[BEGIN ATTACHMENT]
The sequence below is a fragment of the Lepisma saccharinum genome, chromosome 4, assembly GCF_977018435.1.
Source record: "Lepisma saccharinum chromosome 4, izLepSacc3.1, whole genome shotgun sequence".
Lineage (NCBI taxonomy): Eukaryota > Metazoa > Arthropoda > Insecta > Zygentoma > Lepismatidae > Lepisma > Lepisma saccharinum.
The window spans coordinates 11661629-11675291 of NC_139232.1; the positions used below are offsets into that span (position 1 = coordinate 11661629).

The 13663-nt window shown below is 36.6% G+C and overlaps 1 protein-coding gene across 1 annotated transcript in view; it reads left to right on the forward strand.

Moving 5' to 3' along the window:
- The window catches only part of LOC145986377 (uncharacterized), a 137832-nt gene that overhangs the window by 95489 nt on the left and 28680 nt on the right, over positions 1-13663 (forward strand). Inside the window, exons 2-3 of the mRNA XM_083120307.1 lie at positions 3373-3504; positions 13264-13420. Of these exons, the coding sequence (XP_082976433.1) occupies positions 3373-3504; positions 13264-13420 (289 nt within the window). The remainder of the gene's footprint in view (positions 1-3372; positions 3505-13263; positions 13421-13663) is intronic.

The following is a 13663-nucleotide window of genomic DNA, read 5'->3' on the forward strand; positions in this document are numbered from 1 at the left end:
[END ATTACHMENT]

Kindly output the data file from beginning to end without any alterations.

The sequence below is a fragment of the Lepisma saccharinum genome, chromosome 4, assembly GCF_977018435.1.
Source record: "Lepisma saccharinum chromosome 4, izLepSacc3.1, whole genome shotgun sequence".
Lineage (NCBI taxonomy): Eukaryota > Metazoa > Arthropoda > Insecta > Zygentoma > Lepismatidae > Lepisma > Lepisma saccharinum.
The window spans coordinates 11661629-11675291 of NC_139232.1; the positions used below are offsets into that span (position 1 = coordinate 11661629).

The 13663-nt window shown below is 36.6% G+C and overlaps 1 protein-coding gene across 1 annotated transcript in view; it reads left to right on the forward strand.

Moving 5' to 3' along the window:
- The window catches only part of LOC145986377 (uncharacterized), a 137832-nt gene that overhangs the window by 95489 nt on the left and 28680 nt on the right, over positions 1-13663 (forward strand). Inside the window, exons 2-3 of the mRNA XM_083120307.1 lie at positions 3373-3504; positions 13264-13420. Of these exons, the coding sequence (XP_082976433.1) occupies positions 3373-3504; positions 13264-13420 (289 nt within the window). The remainder of the gene's footprint in view (positions 1-3372; positions 3505-13263; positions 13421-13663) is intronic.

The following is a 13663-nucleotide window of genomic DNA, read 5'->3' on the forward strand; positions in this document are numbered from 1 at the left end: